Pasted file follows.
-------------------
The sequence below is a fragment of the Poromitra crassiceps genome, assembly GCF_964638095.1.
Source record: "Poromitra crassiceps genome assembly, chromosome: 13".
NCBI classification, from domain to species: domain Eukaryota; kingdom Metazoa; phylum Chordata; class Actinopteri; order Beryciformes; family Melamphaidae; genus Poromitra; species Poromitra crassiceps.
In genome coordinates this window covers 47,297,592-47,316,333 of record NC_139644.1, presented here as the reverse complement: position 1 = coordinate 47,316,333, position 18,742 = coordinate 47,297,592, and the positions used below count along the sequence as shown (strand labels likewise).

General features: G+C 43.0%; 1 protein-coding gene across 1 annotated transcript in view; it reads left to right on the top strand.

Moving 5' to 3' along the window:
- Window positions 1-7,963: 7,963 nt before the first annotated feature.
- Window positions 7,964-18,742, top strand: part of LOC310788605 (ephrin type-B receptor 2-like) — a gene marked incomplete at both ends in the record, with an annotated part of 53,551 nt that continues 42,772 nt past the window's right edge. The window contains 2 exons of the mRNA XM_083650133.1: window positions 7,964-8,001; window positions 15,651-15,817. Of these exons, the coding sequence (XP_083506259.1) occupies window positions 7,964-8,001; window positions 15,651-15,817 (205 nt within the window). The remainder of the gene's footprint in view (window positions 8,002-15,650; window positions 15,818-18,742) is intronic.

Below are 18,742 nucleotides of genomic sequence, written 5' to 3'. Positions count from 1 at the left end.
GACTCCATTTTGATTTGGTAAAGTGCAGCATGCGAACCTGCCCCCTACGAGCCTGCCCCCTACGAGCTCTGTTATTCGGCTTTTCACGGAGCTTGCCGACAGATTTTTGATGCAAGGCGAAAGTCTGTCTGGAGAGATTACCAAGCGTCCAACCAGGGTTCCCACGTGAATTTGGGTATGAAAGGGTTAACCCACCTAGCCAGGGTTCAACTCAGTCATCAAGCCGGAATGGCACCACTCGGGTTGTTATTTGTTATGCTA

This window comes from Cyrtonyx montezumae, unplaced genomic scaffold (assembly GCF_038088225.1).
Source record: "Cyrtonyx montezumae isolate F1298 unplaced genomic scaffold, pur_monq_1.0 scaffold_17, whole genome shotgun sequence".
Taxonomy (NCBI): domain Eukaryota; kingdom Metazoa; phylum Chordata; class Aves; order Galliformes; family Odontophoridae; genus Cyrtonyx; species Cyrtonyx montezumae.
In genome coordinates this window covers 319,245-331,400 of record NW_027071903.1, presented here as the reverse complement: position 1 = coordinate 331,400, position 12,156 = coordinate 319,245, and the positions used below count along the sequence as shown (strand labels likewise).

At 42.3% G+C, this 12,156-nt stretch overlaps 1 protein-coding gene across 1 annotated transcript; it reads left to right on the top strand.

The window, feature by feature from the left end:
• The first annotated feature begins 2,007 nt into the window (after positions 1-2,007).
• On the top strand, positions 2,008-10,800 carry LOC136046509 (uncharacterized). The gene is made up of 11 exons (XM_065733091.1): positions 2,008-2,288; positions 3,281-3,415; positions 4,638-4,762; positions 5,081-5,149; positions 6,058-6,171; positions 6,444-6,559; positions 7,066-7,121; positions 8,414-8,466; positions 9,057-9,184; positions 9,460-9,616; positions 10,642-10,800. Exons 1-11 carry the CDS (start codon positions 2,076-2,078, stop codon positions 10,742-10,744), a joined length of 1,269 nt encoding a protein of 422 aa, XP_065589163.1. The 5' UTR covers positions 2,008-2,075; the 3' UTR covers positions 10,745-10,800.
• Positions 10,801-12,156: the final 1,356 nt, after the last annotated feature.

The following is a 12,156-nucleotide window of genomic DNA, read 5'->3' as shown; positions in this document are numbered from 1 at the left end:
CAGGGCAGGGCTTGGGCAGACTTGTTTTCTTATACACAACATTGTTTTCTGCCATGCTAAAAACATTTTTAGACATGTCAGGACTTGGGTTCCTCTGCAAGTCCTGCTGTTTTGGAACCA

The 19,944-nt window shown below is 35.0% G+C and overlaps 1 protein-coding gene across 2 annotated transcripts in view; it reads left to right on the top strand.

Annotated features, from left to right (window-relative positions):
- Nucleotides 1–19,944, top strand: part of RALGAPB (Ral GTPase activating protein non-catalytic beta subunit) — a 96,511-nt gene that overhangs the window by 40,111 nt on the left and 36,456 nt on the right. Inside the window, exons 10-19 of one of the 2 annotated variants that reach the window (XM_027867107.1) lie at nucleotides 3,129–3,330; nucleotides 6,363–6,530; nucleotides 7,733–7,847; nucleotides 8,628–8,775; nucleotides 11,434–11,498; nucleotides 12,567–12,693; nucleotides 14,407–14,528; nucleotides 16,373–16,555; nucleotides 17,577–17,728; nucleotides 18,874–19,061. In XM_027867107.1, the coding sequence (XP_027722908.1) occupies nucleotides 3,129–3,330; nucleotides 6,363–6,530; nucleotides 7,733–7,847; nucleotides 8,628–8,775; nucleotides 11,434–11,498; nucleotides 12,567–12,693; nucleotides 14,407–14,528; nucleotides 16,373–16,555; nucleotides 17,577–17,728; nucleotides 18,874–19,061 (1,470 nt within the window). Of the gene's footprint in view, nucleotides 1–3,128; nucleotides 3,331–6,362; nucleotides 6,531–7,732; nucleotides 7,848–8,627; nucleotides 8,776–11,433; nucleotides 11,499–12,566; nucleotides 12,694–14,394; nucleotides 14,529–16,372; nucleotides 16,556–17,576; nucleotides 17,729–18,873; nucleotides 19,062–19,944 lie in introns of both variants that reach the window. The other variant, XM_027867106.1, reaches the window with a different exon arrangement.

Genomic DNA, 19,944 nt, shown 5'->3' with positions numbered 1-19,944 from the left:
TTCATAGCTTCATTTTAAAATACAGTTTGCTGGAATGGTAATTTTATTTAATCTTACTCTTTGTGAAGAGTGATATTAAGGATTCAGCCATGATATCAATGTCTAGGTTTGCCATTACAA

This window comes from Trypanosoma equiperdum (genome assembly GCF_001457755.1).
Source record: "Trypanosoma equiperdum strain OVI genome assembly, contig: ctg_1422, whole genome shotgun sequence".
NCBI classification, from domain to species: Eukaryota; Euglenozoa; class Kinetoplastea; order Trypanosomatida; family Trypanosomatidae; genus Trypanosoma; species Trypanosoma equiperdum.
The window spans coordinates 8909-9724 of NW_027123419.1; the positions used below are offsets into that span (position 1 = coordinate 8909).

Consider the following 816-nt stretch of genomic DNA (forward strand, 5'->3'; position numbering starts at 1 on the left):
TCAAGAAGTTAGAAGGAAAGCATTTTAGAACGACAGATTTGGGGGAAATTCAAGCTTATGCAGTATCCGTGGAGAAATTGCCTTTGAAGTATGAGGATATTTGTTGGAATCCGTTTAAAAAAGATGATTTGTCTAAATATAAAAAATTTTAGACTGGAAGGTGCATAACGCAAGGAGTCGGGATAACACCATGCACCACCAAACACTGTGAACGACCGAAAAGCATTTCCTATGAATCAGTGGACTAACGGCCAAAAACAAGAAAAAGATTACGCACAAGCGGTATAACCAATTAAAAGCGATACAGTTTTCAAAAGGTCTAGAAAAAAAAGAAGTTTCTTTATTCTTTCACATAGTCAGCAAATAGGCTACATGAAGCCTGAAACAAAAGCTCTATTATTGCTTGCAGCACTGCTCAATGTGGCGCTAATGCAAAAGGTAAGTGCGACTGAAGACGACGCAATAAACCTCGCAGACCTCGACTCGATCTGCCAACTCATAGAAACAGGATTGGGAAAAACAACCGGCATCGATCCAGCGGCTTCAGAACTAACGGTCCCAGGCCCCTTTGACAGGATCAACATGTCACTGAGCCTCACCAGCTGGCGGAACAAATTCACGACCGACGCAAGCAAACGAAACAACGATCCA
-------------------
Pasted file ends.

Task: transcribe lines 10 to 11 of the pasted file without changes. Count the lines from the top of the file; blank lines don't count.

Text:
GACTCCATTTTGATTTGGTAAAGTGCAGCATGCGAACCTGCCCCCTACGAGCCTGCCCCCTACGAGCTCTGTTATTCGGCTTTTCACGGAGCTTGCCGACAGATTTTTGATGCAAGGCGAAAGTCTGTCTGGAGAGATTACCAAGCGTCCAACCAGGGTTCCCACGTGAATTTGGGTATGAAAGGGTTAACCCACCTAGCCAGGGTTCAACTCAGTCATCAAGCCGGAATGGCACCACTCGGGTTGTTATTTGTTATGCTA

This window comes from Cyrtonyx montezumae, unplaced genomic scaffold (assembly GCF_038088225.1).